Enbridge Pipeline Hits More Government Pushback
Enbridge Inc.’s planned replacement and expansion of its Line 3 crude oil pipeline hit another potential setback as Minnesota’s commerce department asked regulators to reconsider a key approval.
The department said the Public Utilities Commission should reconsider the certificate of need it granted the project, arguing that Enbridge failed to submit a long-range forecast for demand for the oil that the pipeline carries, according to a filing that Minnesota Attorney General Keith Ellison submitted on behalf of the department on Thursday.
The pushback from the state could present further challenges to a project that already has faced delays amid opposition from environmentalists and indigenous groups. The Line 3 expansion is a key project for Canadian oil producers, who have suffered from a lack of pipeline capacity that has weighed on local crude prices and restrained their ability to boost production.
The roughly C$9 billion ($6.5 billion) project would add 370,000 barrels of daily shipping capacity from the Alberta oil hub of Hardisty to Superior, Wisconsin.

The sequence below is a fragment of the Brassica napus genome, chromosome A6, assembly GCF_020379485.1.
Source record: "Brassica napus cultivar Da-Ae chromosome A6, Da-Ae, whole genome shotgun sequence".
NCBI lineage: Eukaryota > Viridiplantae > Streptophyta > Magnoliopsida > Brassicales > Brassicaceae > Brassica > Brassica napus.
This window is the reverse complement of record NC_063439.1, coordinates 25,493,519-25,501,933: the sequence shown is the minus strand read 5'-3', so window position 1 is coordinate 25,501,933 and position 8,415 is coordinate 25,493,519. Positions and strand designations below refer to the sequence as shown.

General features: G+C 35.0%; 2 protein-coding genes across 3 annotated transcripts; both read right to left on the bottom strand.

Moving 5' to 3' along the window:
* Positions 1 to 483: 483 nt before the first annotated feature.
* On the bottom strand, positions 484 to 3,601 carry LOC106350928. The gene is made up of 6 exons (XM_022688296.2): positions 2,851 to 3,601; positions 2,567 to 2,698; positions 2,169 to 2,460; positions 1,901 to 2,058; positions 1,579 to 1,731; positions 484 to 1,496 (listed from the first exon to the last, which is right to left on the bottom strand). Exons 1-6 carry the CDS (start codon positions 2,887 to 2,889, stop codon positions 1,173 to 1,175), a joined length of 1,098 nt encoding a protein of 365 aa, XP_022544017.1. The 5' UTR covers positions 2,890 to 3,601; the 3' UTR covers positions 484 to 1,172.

Enbridge’s failure to submit a long-range oil demand forecast is a “material legal error” that can’t be fixed with other evidence in the record, Ellison said in the request. The utilities commission compounded the error by shifting the burden to other parties to show that demand would decrease, Ellison said in the request.
Enbridge, based in Calgary, said the petitions for reconsideration were “an expected next step” in the regulatory process, and they raise issues that the commission has previously considered and rejected.
The regulators and an administrative law judge have both agreed that projections show the extra capacity on Line 3 will be needed for years to come, Enbridge said.
“Enbridge’s Line 3 Replacement Project is the most studied pipeline in Minnesota’s history,” the company said in a statement. “It has already undergone an extensive contested case hearing process lasting nearly five years.”
Other groups, including the Red Lake Band of Chippewa, White Earth Band of Ojibwe, Honor the Earth, the Sierra Club and youth climate activists, also asked the commission to reconsider the certificate of need.